Author Topic: Athens honey festival  (Read 1133 times)

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Online Maik

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Athens honey festival
« on: Monday, 04 December, 2017 @ 20:17:24 »
Feature: Athens honey festival promotes Greece's "nectar of Gods"

It's a sweet gathering when over 250 bee products makers from across Greece gathered this weekend in Neo Faliro, southern Greece, to exchange their techniques and seek cooperation with traders from Europe and Asia.

Unique in color, aroma, taste, and thickness, Greek honey -- the beverage and food of the ancient Greek Gods known as nectar and ambrosia -- has been used both as a food and a source of therapy since ancient times.

Greece produces an average of 14,000 tons of honey per year. The small Mediterranean country is the third largest honey producer in Europe behind Spain and France. But Greece has more beehives "per acre" than any other country in Europe, according to Stathis.

There are currently about 27,000 to 30,000 beekeepers across Greece. About 60 percent of them have 50 to 60 hives, but professional beekeepers own more than 200 hives and earn at least 50 percent of their annual income from them.

Meanwhile, the average consumption of honey in a Greek family is 12 kg per year.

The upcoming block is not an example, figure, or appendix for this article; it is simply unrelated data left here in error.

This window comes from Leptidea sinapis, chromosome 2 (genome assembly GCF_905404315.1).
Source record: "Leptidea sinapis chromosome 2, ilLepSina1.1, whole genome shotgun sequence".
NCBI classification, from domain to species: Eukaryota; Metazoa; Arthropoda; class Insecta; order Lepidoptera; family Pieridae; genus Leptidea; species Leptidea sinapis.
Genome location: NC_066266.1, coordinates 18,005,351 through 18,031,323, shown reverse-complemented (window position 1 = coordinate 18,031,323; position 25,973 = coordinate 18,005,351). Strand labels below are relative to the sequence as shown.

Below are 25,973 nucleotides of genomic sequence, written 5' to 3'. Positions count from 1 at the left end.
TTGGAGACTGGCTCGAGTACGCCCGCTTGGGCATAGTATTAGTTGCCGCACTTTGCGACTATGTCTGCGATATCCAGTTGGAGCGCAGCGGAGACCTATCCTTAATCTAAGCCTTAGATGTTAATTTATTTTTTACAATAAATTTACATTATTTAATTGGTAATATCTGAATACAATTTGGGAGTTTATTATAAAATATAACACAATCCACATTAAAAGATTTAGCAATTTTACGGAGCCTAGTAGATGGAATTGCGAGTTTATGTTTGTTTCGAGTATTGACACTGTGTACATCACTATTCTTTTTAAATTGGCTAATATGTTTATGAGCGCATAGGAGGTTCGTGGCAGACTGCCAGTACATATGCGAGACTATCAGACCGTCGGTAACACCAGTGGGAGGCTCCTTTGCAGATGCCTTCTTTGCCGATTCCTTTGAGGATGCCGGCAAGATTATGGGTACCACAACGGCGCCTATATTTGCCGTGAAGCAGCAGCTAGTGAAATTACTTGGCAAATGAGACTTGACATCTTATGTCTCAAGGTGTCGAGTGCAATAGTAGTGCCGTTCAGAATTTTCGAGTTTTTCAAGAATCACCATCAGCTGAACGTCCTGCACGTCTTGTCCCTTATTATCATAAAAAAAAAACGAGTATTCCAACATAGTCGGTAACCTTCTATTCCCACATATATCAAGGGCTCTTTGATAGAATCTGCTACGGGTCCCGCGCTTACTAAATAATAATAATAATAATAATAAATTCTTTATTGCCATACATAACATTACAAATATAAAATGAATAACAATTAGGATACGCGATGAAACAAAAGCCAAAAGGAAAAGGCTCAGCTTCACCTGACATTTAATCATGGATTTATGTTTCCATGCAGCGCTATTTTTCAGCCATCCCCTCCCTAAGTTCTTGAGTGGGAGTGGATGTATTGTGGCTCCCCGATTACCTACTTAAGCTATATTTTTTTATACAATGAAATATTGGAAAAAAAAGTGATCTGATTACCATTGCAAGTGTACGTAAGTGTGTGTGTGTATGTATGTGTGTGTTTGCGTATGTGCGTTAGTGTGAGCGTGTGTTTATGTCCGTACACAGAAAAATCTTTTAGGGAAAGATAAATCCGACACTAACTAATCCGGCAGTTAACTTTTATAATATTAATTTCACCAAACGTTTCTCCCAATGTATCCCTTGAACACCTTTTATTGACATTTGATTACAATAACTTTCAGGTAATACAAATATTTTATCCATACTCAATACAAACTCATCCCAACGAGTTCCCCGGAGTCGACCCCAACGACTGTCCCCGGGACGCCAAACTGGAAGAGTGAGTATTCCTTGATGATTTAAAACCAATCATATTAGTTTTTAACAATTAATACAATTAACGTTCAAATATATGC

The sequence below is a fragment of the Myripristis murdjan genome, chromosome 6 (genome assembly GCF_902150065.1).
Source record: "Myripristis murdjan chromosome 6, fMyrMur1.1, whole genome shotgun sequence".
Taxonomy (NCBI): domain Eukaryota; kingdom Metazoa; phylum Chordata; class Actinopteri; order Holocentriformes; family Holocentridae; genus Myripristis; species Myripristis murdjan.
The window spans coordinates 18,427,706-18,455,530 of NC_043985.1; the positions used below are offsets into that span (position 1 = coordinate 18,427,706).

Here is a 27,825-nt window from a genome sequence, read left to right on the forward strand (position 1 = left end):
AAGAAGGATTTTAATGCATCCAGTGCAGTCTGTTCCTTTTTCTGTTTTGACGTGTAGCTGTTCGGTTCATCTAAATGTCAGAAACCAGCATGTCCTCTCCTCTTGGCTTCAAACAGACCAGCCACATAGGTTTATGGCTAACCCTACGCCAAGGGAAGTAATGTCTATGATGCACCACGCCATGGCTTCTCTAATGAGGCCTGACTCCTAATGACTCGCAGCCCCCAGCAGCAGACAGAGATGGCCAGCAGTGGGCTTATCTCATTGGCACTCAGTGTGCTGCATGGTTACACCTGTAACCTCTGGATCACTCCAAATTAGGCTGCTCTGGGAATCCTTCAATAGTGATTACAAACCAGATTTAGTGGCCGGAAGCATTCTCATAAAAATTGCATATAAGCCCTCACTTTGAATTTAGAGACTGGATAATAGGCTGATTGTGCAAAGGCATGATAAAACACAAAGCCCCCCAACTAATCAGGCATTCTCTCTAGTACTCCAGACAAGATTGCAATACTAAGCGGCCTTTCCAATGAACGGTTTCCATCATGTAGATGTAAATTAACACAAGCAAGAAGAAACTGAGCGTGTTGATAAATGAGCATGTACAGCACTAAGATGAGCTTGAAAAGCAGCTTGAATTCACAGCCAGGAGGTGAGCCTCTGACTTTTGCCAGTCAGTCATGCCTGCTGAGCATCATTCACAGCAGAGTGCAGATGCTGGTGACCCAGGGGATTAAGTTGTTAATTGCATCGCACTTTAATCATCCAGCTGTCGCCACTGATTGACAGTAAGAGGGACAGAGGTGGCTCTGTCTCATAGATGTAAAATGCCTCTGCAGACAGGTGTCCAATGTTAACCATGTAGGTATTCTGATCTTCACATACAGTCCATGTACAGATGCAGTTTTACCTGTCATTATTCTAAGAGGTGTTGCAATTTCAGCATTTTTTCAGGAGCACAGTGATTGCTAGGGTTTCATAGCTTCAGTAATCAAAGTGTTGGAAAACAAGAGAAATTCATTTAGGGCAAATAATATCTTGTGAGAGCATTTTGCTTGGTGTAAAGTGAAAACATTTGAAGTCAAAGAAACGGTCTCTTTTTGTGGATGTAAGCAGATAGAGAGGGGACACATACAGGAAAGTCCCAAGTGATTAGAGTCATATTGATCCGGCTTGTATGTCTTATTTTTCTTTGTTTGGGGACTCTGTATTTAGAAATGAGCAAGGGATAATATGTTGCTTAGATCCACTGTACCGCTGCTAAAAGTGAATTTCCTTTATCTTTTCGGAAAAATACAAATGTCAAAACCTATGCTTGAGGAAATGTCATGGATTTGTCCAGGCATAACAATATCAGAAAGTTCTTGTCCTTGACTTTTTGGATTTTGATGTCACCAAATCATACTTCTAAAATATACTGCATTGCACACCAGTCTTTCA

Another advantage of honey is that it is a food source with no expiration date. "You may see raw, pure Greek unprocessed honey crystallize. This is natural with raw unfiltered honey. You can simply place the jar in a bowl of warm water and the crystals will melt," Stathis explained.

As a country with abundant flora in the Mediterranean basin, and more than 7,500 different species of herbs, plants, wildflowers, and trees, Greece has a wide range of honey.

The honey produced in Greece comes mainly from pine and fir trees, while some honey is produced from the flower nectar from thyme, orange blossom, cotton, heather, and sunflower, among others.

Besides honey, by-products like beeswax, propolis, and royal jelly used in the cosmetic industry can boost exports, experts pointed out.

"There are organic products from bees' products at affordable prices," Stathis explained.

During the festival, which is considered one of the most significant industry events in Greece, visitors could also see producers harvest royal jelly, render beeswax from honeycomb, collect bee's venom, which is used in the pharmaceutical sector, among other interesting activities.

Offline TonyKath

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Re: Athens honey festival
« Reply #1 on: Monday, 04 December, 2017 @ 21:13:49 »
Fresh fruit, Greek yoghurt and honey... mmm!


Offline Colleywobble

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Re: Athens honey festival
« Reply #2 on: Tuesday, 05 December, 2017 @ 12:02:15 »
Puts Hairs on your chest !!!

Offline Cheshirechick

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Re: Athens honey festival
« Reply #3 on: Wednesday, 06 December, 2017 @ 17:48:56 »
Greek Yogurt and Honey for breakfast in Kef in the sun - cant wait till June.  Just hope it doesnt put hair on my chest not a good look in a bikini!  :yahoo: